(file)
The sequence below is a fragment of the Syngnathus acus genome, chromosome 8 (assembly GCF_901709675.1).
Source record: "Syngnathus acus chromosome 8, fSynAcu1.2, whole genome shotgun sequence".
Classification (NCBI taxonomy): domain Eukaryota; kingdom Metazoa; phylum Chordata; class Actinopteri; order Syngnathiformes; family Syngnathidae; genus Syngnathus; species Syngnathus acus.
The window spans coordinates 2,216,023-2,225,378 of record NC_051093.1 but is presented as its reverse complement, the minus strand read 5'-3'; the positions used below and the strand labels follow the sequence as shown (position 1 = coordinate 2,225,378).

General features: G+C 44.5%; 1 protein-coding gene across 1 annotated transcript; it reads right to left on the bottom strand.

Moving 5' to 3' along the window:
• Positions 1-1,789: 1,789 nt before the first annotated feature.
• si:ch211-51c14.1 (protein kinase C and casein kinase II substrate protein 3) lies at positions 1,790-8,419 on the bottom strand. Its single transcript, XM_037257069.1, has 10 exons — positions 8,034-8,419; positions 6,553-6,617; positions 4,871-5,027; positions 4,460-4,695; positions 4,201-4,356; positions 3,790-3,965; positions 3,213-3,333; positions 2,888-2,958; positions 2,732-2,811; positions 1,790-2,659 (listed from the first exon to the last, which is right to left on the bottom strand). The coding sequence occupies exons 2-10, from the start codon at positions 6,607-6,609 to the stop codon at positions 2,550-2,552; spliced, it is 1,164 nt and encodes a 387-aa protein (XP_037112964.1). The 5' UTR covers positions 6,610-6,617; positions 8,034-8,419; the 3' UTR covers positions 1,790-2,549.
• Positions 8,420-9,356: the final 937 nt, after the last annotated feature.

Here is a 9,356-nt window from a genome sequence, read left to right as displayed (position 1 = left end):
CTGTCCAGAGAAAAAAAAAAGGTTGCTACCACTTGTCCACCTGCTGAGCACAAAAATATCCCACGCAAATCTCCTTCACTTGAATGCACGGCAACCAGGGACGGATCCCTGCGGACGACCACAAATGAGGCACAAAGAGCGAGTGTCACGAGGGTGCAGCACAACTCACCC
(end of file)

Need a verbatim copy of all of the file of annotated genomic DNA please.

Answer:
The sequence below is a fragment of the Syngnathus acus genome, chromosome 8 (assembly GCF_901709675.1).
Source record: "Syngnathus acus chromosome 8, fSynAcu1.2, whole genome shotgun sequence".
Classification (NCBI taxonomy): domain Eukaryota; kingdom Metazoa; phylum Chordata; class Actinopteri; order Syngnathiformes; family Syngnathidae; genus Syngnathus; species Syngnathus acus.
The window spans coordinates 2,216,023-2,225,378 of record NC_051093.1 but is presented as its reverse complement, the minus strand read 5'-3'; the positions used below and the strand labels follow the sequence as shown (position 1 = coordinate 2,225,378).

General features: G+C 44.5%; 1 protein-coding gene across 1 annotated transcript; it reads right to left on the bottom strand.

Moving 5' to 3' along the window:
• Positions 1-1,789: 1,789 nt before the first annotated feature.
• si:ch211-51c14.1 (protein kinase C and casein kinase II substrate protein 3) lies at positions 1,790-8,419 on the bottom strand. Its single transcript, XM_037257069.1, has 10 exons — positions 8,034-8,419; positions 6,553-6,617; positions 4,871-5,027; positions 4,460-4,695; positions 4,201-4,356; positions 3,790-3,965; positions 3,213-3,333; positions 2,888-2,958; positions 2,732-2,811; positions 1,790-2,659 (listed from the first exon to the last, which is right to left on the bottom strand). The coding sequence occupies exons 2-10, from the start codon at positions 6,607-6,609 to the stop codon at positions 2,550-2,552; spliced, it is 1,164 nt and encodes a 387-aa protein (XP_037112964.1). The 5' UTR covers positions 6,610-6,617; positions 8,034-8,419; the 3' UTR covers positions 1,790-2,549.
• Positions 8,420-9,356: the final 937 nt, after the last annotated feature.

Here is a 9,356-nt window from a genome sequence, read left to right as displayed (position 1 = left end):
CTGTCCAGAGAAAAAAAAAAGGTTGCTACCACTTGTCCACCTGCTGAGCACAAAAATATCCCACGCAAATCTCCTTCACTTGAATGCACGGCAACCAGGGACGGATCCCTGCGGACGACCACAAATGAGGCACAAAGAGCGAGTGTCACGAGGGTGCAGCACAACTCACCC